How the world has turned, that we are now denied rights which were once acknowledged!
At a bare minimum it is appropriate to say that Judea and Samaria represent unclaimed Mandate land, to which we have the most solid claim. The pity is that we didn’t make that historical/legal claim clear when we acquired all of the land between the River and the Sea in 1967. We are not “occupiers” and we are not usurping (or “stealing”) another people’s land. The “settlements” are not illegal according to international law, no matter what you may read.
What has done us in is a failure on our part to stand strong for and promote our rights, when confronting the Arab lies that have been so successfully promulgated. Because successive governments have waffled, we have lost a whole lot of (metaphorical) ground.
But for the world to claim we have no right to build in Judea and Samaria??? Our work is cut out for us. When our government agrees to a freeze, it is weakening our case that the land is ours.
Various additional thoughts regarding the “settlements”:
 It must not be forgotten that Abbas negotiated with former prime minister Olmert when there was no freeze. The issue is an artificial, politicized one and not genuinely a matter of principle.
 When Jordan took Judea and Samaria in 1948, it rendered the area Judenrein. As only Arabs lived in these areas for the subsequent 19 years, the notion was promoted that they are “Arab” areas. In point of fact these are areas at the very heart of our ancient heritage in the land.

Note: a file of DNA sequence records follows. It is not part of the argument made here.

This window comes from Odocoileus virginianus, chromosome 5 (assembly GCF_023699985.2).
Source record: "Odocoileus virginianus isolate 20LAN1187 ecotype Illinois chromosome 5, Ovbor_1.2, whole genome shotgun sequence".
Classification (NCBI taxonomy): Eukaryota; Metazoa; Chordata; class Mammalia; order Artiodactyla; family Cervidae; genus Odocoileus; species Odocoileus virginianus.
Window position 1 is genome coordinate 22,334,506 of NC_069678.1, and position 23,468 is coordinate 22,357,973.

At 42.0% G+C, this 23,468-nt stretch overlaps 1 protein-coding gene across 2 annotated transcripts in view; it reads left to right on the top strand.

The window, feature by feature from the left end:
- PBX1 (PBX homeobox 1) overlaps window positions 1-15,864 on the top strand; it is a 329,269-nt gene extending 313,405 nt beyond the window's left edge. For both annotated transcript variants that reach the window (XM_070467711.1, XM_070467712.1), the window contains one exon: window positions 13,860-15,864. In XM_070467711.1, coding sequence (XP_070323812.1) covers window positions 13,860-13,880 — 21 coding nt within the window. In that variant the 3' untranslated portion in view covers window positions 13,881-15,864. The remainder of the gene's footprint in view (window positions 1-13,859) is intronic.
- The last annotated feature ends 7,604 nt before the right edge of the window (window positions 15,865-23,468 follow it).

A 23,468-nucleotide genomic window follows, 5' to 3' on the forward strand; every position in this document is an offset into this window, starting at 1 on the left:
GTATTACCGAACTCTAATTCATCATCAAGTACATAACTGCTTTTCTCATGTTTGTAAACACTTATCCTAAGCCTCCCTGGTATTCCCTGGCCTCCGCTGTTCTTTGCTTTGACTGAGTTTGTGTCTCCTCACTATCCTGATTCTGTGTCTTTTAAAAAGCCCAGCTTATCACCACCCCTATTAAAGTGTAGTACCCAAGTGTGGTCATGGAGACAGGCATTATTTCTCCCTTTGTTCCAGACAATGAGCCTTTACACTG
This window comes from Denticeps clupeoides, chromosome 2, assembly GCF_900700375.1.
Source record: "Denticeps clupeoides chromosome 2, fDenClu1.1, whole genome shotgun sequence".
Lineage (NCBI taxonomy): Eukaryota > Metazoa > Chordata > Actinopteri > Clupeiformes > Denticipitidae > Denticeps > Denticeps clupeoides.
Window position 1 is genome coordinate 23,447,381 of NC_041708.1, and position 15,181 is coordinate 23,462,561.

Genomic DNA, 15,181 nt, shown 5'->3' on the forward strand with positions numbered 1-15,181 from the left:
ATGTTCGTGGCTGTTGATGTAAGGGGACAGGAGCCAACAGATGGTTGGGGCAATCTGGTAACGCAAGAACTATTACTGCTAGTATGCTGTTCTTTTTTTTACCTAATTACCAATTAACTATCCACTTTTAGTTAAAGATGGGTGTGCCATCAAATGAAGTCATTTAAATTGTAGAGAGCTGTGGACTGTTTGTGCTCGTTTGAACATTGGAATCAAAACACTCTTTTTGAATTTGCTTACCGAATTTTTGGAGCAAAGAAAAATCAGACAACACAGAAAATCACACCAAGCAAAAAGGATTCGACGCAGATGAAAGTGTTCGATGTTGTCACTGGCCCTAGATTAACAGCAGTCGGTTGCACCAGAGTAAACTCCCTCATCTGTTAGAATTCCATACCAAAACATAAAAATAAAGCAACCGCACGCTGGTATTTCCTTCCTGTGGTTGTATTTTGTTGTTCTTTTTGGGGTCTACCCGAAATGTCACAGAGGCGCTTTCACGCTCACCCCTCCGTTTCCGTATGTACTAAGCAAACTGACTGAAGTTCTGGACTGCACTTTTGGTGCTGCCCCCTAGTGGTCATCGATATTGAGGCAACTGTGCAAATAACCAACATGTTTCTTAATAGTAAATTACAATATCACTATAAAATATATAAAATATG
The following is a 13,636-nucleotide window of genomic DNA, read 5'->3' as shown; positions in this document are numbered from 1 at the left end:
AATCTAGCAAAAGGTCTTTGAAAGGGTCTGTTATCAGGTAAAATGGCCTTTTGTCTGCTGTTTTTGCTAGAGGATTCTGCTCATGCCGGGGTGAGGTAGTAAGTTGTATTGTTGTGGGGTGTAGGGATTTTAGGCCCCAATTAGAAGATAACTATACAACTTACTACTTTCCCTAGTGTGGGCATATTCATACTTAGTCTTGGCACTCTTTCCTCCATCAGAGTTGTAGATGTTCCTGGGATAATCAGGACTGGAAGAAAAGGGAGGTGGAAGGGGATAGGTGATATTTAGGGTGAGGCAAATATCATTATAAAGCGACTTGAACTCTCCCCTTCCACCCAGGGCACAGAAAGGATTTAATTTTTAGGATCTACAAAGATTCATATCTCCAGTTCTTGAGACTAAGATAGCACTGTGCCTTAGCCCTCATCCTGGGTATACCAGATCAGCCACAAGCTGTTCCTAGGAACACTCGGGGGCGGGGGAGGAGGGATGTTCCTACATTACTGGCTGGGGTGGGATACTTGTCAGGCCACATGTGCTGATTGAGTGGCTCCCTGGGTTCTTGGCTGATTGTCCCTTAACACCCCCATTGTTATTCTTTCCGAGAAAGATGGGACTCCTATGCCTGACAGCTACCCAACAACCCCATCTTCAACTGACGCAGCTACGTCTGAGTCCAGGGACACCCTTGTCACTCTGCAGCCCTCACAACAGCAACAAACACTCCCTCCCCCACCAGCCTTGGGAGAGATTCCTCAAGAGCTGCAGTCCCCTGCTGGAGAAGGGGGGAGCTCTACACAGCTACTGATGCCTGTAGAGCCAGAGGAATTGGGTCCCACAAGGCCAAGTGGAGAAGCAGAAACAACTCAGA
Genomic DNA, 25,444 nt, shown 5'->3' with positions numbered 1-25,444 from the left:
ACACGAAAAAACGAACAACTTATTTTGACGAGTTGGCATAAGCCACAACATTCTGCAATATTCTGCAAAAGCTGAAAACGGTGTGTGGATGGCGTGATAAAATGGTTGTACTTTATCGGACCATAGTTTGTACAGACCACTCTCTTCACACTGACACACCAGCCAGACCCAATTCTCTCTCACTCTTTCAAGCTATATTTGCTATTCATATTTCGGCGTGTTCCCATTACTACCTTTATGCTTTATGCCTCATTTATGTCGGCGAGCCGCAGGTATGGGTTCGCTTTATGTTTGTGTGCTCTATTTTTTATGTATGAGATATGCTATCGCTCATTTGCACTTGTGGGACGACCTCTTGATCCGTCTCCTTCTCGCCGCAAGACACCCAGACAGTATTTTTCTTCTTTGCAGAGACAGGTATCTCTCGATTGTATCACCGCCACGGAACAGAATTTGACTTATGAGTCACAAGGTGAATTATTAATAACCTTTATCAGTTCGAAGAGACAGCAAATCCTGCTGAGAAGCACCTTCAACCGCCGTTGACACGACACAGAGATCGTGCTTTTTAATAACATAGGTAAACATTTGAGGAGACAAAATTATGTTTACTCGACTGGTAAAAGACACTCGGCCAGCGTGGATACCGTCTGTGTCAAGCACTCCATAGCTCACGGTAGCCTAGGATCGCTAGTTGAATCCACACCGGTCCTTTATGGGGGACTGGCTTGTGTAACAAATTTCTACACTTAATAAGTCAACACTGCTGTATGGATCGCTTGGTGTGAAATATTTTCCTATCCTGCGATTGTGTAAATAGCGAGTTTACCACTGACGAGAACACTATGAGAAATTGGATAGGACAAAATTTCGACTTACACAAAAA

There was never a Palestinian state, and so there is no validity to the suggestion that, with regard to the land, we must “give it back” to the Palestinian Arabs. They never had it. As recently as Resolution 242 in 1967, there was absolutely no mention of a Palestinian state or a Palestinian people. It was assumed that negotiations for determining the final border would be done with Jordan.
 If we look all the way back to the Mandate for Palestine, we see that in no way whatsoever did it mention or provide for an Arab political entity within Palestine.
I would like to recommend a thou
ghtful and significant article:
Mark Silverberg, writing in Hudson NY, looks at “Negotiating in the Middle East: How the Other Side Sees It”: